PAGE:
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Sarah is the HR consultant, early careers at Ashurst. She is based in London and has been at the firm for about two months.
How did you end up in law?
I’ve been in graduate recruitment for about eight years. My first job was in the United States working for an investment bank for about a year, before coming back to the UK and working for a magic circle firm for two years. After that, I worked exclusively in financial services – until now!
What are the most/least enjoyable aspects of recruiting?
It is an exciting role and you do something different every single day – I’ve never had two days the same. I love meeting people from different backgrounds and universities, and helping them to kickstart their careers. I also follow them throughout, so from attraction events on campus, such as law fairs, workshops and dinners, through the selection process of application and assessment centres, and throughout their training contract, including seat rotations, qualification and secondments. I’m part of the entire trainee life cycle!
Of course, where there is good news, there is also bad news, and it’s never nice telling someone that they haven’t been successful in securing a training contract. However, if you deliver the message in the right way, and provide them with feedback that can help them with further interviews and assessment centres, it hopefully softens the blow.
What has been your most memorable moment in the job?
The job itself is very busy – sometimes when you’re travelling between five different campuses, via a variety of trains and hotels and taxis, just making it through the week can feel like a memorable achievement! Generally speaking though, there is nothing like meeting someone on campus, who is keen on working with the firm, and helping them go on to secure a job at the firm. That’s an unbeatable feeling.
Do you socialise with your trainees/vac scheme students?
Yes, absolutely. One of our vac scheme cohorts is here at the moment, and we’ve been pizza-making, hosting networking drinks, and we’re all off to a quiz tomorrow. I consider it part and parcel of my role. For them, being part of a vac scheme or trainee group definitely lends itself to socialising – everyone is in the same boat and has lots of similarities. The firm also helps by having numerous clubs and societies, and opportunities to get involved with people from throughout the firm. For example, 45 of us just did the London Legal Walk, all from different departments and job roles, and all proudly wearing our Ashurst t-shirts!
How important is your vacation scheme as part of the recruitment process?
A vacation scheme is a fantastic opportunity for students to assess us as a potential employer and for us to get a sense of them and their abilities as a future trainee. We want to make sure that it’s the right fit for everyone. There is no better way to do that than with first-hand experience, getting to understand the firm’s culture, meet the people who work here and narrow down the type of firm they want to work for.
What is the most common mistake you see candidates making, apart from the obvious typos?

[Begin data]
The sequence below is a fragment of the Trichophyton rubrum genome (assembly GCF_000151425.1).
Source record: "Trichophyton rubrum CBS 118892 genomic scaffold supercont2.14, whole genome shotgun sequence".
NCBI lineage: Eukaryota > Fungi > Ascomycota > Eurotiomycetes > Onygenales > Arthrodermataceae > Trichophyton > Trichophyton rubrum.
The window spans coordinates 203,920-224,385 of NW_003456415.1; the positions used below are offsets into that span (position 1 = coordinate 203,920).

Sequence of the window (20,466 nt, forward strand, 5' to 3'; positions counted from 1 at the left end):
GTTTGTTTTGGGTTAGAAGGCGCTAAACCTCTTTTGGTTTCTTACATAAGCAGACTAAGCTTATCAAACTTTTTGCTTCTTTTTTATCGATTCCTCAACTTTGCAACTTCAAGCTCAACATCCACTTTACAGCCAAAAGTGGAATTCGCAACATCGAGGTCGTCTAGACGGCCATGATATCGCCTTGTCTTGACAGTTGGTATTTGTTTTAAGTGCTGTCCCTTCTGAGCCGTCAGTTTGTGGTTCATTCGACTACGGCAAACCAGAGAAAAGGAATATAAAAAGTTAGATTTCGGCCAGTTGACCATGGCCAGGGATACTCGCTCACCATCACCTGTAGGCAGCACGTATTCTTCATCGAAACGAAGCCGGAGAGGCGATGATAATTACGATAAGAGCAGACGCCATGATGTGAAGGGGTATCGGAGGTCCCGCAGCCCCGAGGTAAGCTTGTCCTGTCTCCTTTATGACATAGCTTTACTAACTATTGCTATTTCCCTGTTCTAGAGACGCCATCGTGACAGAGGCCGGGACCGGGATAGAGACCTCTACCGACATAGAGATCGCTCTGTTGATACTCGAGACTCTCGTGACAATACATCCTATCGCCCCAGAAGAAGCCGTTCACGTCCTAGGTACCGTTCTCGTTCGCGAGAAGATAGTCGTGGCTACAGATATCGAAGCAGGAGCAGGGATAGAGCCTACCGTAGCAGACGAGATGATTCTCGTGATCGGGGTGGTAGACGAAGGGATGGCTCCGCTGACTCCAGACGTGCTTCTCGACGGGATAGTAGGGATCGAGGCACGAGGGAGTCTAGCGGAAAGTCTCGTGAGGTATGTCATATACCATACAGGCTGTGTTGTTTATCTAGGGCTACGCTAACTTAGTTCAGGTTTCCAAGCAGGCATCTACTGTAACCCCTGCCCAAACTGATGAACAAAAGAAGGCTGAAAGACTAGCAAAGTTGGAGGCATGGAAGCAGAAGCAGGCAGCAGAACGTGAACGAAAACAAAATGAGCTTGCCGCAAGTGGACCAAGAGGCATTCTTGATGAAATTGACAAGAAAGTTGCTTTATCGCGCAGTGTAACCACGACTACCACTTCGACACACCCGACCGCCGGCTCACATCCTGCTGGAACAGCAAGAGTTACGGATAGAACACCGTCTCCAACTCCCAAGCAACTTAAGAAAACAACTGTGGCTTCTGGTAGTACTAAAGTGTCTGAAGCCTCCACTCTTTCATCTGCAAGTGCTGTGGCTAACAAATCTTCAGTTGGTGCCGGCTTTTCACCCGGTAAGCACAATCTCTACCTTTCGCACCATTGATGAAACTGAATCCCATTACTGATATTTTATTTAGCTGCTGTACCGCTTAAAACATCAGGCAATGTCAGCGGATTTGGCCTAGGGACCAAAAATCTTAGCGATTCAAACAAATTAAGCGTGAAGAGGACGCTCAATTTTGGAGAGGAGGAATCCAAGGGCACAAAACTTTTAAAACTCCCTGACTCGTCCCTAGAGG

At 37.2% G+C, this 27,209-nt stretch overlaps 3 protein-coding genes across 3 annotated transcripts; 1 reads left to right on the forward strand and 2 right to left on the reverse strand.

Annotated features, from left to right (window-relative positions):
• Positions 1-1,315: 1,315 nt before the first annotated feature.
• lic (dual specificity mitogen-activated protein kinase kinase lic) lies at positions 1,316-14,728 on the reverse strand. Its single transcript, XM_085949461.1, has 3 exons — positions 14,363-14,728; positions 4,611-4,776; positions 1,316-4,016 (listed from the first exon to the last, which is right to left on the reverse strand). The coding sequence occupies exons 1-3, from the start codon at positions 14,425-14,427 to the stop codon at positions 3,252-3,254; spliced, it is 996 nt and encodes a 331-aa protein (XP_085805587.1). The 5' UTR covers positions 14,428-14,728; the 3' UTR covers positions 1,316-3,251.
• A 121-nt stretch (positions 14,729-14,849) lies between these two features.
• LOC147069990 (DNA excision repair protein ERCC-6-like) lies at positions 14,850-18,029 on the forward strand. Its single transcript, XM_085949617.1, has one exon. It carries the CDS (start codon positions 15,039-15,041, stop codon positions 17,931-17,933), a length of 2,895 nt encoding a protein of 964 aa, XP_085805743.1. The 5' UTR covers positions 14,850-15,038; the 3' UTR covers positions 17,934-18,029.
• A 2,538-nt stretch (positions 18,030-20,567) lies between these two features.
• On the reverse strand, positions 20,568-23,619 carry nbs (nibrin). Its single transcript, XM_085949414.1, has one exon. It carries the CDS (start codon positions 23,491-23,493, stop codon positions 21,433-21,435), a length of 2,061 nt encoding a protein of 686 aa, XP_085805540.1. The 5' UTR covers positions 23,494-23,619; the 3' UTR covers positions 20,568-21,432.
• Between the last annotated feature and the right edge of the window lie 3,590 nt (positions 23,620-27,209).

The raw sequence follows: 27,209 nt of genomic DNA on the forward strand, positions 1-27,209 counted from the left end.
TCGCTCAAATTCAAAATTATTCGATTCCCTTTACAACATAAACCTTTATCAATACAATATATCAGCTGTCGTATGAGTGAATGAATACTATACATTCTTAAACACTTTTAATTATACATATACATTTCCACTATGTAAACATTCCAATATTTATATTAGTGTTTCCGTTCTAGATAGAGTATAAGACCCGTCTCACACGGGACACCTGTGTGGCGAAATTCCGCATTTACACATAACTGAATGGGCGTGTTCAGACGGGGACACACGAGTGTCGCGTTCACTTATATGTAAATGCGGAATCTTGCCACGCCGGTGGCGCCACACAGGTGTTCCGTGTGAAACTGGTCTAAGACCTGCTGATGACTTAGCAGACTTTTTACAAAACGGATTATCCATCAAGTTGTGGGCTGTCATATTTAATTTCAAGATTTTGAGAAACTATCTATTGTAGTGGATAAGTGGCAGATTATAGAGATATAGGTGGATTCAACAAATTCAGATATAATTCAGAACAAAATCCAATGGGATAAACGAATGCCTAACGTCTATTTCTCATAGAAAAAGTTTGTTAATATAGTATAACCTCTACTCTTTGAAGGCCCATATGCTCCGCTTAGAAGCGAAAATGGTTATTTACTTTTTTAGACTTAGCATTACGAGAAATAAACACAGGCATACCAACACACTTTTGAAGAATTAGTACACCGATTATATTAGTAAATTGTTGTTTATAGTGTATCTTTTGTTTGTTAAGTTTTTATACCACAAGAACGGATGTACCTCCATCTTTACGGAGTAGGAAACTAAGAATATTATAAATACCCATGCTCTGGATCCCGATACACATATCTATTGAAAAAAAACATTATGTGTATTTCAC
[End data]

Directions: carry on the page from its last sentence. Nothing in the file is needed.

We don’t like to have to get the red pen out! Attention to detail is key; letting yourself down on that front is a silly reason not to progress to the next stage. We appreciate that you will be making more than one application of course – but don’t be vague. Tailor each application to the firm you’re applying to. Draw on your research about clients and deals, for example, and reference it. We can definitely tell when something has been copied and pasted – especially so when you include the wrong firm name!.
What are the attributes you look for in a trainee that are particularly suited to your firm?
The current cohort of trainees all have different strengths, but there are also several that tie them together. Commerciality is key, so an understanding of the commercial world and how it intersects with the legal world. Then there’s attention to detail and teamwork, especially as they will be working with employees at all different levels of their careers, across multiple offices and jurisdictions. Finally, resilience – it is necessary when entering the demanding world of law, in an industry which is constantly changing.
What advice would you give to anyone thinking of joining the legal profession?
Meet as many different people from as many firms as possible, both through formal schemes and on campus. Most firms are good at getting out there, being present and accessible to students, so try to get along to as many events as you can and meet people that you might potentially work with. Try to get a sense of why they work there, what they enjoy, and if the firm’s culture and values are a good match for you. We’re not all the same, honestly!
Also take a moment to make sure this is something that you really want to do; often when you’ve studied a law degree, you naturally think that it’s the field of work you’ll end up in, but it is also possible to get carried away with the idea. Take a moment to really assess whether you love it. Having done that, you will find it easier to work everything else out – for example, you’ll make better applications if you have a clear idea of what you want.
What is one key fact that candidates should know about your firm?
We have just opened an office in Luxembourg, so now have 26 offices in 26 countries. Also, I’d hope they will have heard of Ashurst Advance, which is all about technology in the legal sector, and how the firm is integrating tech into everyday working life.
What is your dream job (other than this one!)?
I have always wanted to be a pilot!
What's your guilty pleasure?
I’m a big baker, and love baking for friends and family, and sometimes for no particular reason at all!View Ashurst LLP's details